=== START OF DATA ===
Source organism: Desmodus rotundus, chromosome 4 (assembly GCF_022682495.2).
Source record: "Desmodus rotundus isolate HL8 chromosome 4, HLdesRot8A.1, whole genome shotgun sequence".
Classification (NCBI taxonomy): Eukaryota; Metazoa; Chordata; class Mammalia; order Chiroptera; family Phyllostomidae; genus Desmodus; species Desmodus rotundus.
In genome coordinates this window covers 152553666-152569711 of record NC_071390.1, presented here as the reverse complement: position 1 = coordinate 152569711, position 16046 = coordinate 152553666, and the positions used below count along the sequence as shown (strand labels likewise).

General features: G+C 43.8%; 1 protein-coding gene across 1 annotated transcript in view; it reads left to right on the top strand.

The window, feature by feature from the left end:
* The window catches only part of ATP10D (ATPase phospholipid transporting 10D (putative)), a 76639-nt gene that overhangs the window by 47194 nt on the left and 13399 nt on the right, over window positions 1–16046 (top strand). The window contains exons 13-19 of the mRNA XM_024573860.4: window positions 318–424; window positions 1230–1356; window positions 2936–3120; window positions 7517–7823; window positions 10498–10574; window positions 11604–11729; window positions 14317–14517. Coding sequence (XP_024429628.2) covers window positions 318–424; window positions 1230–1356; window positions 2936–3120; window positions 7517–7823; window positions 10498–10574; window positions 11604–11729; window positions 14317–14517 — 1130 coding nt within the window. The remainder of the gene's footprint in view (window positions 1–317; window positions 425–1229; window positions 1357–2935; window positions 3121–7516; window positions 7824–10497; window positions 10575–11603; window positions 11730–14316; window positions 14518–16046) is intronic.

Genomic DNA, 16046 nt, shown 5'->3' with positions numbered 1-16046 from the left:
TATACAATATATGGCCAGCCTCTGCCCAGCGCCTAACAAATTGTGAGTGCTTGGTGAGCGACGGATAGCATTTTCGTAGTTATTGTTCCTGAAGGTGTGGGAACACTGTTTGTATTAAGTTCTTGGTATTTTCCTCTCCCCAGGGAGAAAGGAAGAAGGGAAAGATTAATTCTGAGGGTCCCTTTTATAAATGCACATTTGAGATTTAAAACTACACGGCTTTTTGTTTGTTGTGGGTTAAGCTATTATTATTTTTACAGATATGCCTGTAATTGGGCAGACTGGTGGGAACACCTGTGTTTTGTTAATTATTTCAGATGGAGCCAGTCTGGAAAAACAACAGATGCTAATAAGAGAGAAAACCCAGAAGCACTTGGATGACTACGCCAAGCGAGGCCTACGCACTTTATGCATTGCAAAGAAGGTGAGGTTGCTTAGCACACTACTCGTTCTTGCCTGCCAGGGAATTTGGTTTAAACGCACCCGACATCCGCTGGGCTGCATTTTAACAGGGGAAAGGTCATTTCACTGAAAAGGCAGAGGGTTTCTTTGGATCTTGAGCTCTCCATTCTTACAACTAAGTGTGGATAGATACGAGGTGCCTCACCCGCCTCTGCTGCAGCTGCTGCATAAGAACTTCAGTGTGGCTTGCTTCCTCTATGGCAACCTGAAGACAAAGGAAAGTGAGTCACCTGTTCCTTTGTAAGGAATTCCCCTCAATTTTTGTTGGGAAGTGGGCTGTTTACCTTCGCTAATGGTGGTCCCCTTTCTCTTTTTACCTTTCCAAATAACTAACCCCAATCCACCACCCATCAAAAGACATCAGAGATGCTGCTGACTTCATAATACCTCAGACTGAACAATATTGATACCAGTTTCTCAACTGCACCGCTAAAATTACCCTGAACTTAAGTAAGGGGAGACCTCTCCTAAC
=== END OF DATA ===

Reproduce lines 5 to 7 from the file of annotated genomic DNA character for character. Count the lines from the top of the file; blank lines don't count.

General features: G+C 43.8%; 1 protein-coding gene across 1 annotated transcript in view; it reads left to right on the top strand.

The window, feature by feature from the left end:
* The window catches only part of ATP10D (ATPase phospholipid transporting 10D (putative)), a 76639-nt gene that overhangs the window by 47194 nt on the left and 13399 nt on the right, over window positions 1–16046 (top strand). The window contains exons 13-19 of the mRNA XM_024573860.4: window positions 318–424; window positions 1230–1356; window positions 2936–3120; window positions 7517–7823; window positions 10498–10574; window positions 11604–11729; window positions 14317–14517. Coding sequence (XP_024429628.2) covers window positions 318–424; window positions 1230–1356; window positions 2936–3120; window positions 7517–7823; window positions 10498–10574; window positions 11604–11729; window positions 14317–14517 — 1130 coding nt within the window. The remainder of the gene's footprint in view (window positions 1–317; window positions 425–1229; window positions 1357–2935; window positions 3121–7516; window positions 7824–10497; window positions 10575–11603; window positions 11730–14316; window positions 14518–16046) is intronic.